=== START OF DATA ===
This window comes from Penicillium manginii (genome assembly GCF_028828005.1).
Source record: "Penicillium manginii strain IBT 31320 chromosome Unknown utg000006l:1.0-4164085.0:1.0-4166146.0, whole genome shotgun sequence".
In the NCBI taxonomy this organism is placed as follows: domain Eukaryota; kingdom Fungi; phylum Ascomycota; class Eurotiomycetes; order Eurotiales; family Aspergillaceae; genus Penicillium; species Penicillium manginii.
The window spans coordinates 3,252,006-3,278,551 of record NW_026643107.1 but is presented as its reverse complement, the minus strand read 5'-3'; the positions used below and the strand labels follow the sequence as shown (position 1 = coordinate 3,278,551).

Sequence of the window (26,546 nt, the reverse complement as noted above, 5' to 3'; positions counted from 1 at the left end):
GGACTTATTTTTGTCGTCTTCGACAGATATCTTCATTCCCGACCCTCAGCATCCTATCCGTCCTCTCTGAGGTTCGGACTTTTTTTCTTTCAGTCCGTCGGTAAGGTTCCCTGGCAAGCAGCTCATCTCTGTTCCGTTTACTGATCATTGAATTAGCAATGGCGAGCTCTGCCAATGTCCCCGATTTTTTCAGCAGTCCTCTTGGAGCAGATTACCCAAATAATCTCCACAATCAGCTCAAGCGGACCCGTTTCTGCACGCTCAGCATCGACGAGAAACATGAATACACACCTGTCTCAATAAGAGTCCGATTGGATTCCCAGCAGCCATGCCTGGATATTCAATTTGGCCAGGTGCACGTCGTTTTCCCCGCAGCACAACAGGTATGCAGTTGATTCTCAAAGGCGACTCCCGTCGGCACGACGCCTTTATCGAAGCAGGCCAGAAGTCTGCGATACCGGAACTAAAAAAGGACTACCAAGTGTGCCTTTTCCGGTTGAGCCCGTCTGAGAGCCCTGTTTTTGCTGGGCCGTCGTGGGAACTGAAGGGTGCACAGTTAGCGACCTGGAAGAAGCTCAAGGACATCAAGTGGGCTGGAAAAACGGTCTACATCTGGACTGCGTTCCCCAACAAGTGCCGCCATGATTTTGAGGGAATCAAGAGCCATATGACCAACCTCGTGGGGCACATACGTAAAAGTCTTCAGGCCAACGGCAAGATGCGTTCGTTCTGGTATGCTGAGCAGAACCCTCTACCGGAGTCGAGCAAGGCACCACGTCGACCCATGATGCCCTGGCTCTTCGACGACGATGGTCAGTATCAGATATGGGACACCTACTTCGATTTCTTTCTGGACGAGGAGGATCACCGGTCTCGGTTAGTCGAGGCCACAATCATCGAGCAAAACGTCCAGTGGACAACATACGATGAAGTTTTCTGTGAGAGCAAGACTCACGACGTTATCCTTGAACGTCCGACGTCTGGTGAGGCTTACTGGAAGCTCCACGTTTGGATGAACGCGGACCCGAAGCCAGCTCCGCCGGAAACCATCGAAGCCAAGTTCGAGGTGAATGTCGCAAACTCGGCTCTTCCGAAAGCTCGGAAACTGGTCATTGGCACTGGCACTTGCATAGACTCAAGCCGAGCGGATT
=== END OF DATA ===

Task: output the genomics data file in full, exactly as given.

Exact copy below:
This window comes from Penicillium manginii (genome assembly GCF_028828005.1).
Source record: "Penicillium manginii strain IBT 31320 chromosome Unknown utg000006l:1.0-4164085.0:1.0-4166146.0, whole genome shotgun sequence".
In the NCBI taxonomy this organism is placed as follows: domain Eukaryota; kingdom Fungi; phylum Ascomycota; class Eurotiomycetes; order Eurotiales; family Aspergillaceae; genus Penicillium; species Penicillium manginii.
The window spans coordinates 3,252,006-3,278,551 of record NW_026643107.1 but is presented as its reverse complement, the minus strand read 5'-3'; the positions used below and the strand labels follow the sequence as shown (position 1 = coordinate 3,278,551).

Sequence of the window (26,546 nt, the reverse complement as noted above, 5' to 3'; positions counted from 1 at the left end):
GGACTTATTTTTGTCGTCTTCGACAGATATCTTCATTCCCGACCCTCAGCATCCTATCCGTCCTCTCTGAGGTTCGGACTTTTTTTCTTTCAGTCCGTCGGTAAGGTTCCCTGGCAAGCAGCTCATCTCTGTTCCGTTTACTGATCATTGAATTAGCAATGGCGAGCTCTGCCAATGTCCCCGATTTTTTCAGCAGTCCTCTTGGAGCAGATTACCCAAATAATCTCCACAATCAGCTCAAGCGGACCCGTTTCTGCACGCTCAGCATCGACGAGAAACATGAATACACACCTGTCTCAATAAGAGTCCGATTGGATTCCCAGCAGCCATGCCTGGATATTCAATTTGGCCAGGTGCACGTCGTTTTCCCCGCAGCACAACAGGTATGCAGTTGATTCTCAAAGGCGACTCCCGTCGGCACGACGCCTTTATCGAAGCAGGCCAGAAGTCTGCGATACCGGAACTAAAAAAGGACTACCAAGTGTGCCTTTTCCGGTTGAGCCCGTCTGAGAGCCCTGTTTTTGCTGGGCCGTCGTGGGAACTGAAGGGTGCACAGTTAGCGACCTGGAAGAAGCTCAAGGACATCAAGTGGGCTGGAAAAACGGTCTACATCTGGACTGCGTTCCCCAACAAGTGCCGCCATGATTTTGAGGGAATCAAGAGCCATATGACCAACCTCGTGGGGCACATACGTAAAAGTCTTCAGGCCAACGGCAAGATGCGTTCGTTCTGGTATGCTGAGCAGAACCCTCTACCGGAGTCGAGCAAGGCACCACGTCGACCCATGATGCCCTGGCTCTTCGACGACGATGGTCAGTATCAGATATGGGACACCTACTTCGATTTCTTTCTGGACGAGGAGGATCACCGGTCTCGGTTAGTCGAGGCCACAATCATCGAGCAAAACGTCCAGTGGACAACATACGATGAAGTTTTCTGTGAGAGCAAGACTCACGACGTTATCCTTGAACGTCCGACGTCTGGTGAGGCTTACTGGAAGCTCCACGTTTGGATGAACGCGGACCCGAAGCCAGCTCCGCCGGAAACCATCGAAGCCAAGTTCGAGGTGAATGTCGCAAACTCGGCTCTTCCGAAAGCTCGGAAACTGGTCATTGGCACTGGCACTTGCATAGACTCAAGCCGAGCGGATT